Johann Friedrich von Salm-Grumbach

Johann Friedrich von Salm-Grumbach (5 November 1743 – 11 September 1819) was a member of the noble family of Wild and Rhinegrave from the line of Salm-Grumbach. In the mid-1780s, he served as colonel of a legion of the States General of the Netherlands, then of the States of Holland and West Friesland.[2] As the intended successor to Field Marshal Duke Louis Ernest of Brunswick-Lüneburg, who had left the Netherlands in October 1784, he played a significant role in the conflict between the Dutch Patriots and Orangists until mid-September 1787.

Supported by the Patriots, who advocated for a representative representation of the bourgeoisie, he temporarily assumed the position of de facto general and commander-in-chief of the armed forces in Holland in 1786; de jure, Albert van Rijssel was appointed. Later, he commanded several Free Corps in Utrecht until the Prussian invasion of Holland in 1787 strengthened the position of the Dutch Stadtholder William V of Orange again. Criticism of Salm’s military judgment arose primarily due to the hasty evacuation of Utrecht; afterwards, he was often referred to as a “stylish failure”.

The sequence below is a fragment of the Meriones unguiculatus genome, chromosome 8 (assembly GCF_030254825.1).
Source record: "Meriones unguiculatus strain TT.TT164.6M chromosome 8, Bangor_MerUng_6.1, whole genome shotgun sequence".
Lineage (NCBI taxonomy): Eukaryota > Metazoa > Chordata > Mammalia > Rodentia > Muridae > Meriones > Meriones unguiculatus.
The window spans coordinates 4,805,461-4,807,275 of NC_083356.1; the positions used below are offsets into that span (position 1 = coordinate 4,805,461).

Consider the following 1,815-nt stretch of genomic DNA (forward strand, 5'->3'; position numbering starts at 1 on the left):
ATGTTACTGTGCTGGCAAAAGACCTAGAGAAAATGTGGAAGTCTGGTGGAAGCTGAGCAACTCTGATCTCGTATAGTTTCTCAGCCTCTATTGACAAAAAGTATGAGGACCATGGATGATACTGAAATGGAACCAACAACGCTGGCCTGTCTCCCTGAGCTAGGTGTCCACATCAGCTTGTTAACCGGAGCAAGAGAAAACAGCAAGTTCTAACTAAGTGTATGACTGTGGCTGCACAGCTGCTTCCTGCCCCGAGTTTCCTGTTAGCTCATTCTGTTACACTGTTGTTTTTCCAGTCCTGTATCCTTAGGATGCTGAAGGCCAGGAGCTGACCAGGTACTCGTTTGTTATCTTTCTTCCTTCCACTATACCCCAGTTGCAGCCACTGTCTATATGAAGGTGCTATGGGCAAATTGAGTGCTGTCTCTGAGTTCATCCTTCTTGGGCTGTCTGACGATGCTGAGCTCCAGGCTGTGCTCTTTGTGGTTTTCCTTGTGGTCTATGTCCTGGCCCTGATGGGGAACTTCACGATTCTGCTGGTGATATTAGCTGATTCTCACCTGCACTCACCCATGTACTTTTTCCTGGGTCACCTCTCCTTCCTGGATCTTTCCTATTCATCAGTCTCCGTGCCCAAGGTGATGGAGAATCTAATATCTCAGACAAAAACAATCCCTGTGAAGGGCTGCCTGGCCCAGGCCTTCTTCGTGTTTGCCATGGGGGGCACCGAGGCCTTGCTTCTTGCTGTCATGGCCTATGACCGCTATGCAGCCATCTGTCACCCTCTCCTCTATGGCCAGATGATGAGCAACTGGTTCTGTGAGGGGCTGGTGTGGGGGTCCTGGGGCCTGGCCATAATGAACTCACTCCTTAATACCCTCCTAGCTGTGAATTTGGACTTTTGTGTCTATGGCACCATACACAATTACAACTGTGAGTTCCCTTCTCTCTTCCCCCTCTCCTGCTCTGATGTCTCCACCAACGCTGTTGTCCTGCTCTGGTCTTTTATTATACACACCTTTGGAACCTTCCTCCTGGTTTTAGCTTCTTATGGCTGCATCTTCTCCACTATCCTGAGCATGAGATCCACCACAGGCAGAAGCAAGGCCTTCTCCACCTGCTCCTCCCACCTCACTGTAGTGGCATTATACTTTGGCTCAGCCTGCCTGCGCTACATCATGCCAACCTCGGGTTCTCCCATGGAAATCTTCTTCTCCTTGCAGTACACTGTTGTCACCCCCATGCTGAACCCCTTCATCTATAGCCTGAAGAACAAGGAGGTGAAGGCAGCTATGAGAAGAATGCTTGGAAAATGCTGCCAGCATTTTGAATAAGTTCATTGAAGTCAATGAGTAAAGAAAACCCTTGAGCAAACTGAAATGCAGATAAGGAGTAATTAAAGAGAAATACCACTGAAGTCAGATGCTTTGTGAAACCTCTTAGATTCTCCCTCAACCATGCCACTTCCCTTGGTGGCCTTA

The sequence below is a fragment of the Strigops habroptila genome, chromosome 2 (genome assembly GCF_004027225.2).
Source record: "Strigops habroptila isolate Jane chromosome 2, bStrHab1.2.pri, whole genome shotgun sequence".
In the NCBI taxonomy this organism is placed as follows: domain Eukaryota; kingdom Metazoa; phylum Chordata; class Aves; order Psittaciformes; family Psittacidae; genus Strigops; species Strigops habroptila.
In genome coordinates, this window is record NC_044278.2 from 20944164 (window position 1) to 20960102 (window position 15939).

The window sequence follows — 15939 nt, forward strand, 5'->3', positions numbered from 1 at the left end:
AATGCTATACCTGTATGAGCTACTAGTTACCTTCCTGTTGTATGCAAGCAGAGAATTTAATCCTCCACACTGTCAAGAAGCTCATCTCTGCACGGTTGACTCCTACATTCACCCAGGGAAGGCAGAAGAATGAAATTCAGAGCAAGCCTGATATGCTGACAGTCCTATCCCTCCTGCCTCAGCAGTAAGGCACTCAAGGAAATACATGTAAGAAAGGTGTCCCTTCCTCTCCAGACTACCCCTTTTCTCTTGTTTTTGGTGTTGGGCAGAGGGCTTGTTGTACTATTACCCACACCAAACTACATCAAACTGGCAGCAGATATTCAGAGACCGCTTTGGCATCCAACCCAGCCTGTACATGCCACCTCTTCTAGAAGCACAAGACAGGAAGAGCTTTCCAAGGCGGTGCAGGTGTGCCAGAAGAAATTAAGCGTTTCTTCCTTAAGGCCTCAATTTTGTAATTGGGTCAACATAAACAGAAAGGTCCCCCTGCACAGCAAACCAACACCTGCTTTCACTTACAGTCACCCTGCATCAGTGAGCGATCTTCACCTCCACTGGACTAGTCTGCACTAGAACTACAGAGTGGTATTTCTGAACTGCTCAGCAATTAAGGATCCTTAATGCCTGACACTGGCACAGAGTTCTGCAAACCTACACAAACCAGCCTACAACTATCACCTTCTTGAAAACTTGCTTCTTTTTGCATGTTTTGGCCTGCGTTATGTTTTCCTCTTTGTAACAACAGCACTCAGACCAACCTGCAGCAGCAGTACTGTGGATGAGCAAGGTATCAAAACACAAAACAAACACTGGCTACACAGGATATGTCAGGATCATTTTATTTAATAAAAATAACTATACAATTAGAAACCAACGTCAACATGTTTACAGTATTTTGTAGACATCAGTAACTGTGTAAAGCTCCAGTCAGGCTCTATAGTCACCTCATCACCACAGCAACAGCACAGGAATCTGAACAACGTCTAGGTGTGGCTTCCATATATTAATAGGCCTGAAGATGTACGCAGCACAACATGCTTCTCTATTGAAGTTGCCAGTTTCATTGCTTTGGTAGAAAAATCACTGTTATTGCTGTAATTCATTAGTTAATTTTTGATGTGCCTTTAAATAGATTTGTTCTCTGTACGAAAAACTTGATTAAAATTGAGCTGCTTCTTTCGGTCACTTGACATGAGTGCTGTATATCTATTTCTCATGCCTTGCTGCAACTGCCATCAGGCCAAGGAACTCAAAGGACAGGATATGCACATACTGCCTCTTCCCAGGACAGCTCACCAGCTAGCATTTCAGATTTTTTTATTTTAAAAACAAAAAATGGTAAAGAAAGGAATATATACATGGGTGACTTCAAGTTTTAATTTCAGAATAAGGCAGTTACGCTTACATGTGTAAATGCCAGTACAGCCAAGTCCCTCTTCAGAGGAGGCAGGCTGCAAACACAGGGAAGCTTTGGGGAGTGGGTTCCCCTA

For many years, Johann Friedrich von Salm-Grumbach has been confused with Prince Frederick III, Prince of Salm-Kyrburg in various writings, which have been written in several languages.[3][4][5] This is not always the case. Contemporaries such as his former adjutant Quint OndaatjeAugust Ludwig Schlözer, and General Von Pfau,[6][7][8] as well as many other German historians, hold a different opinion. [9][10][11][12][13][14][15]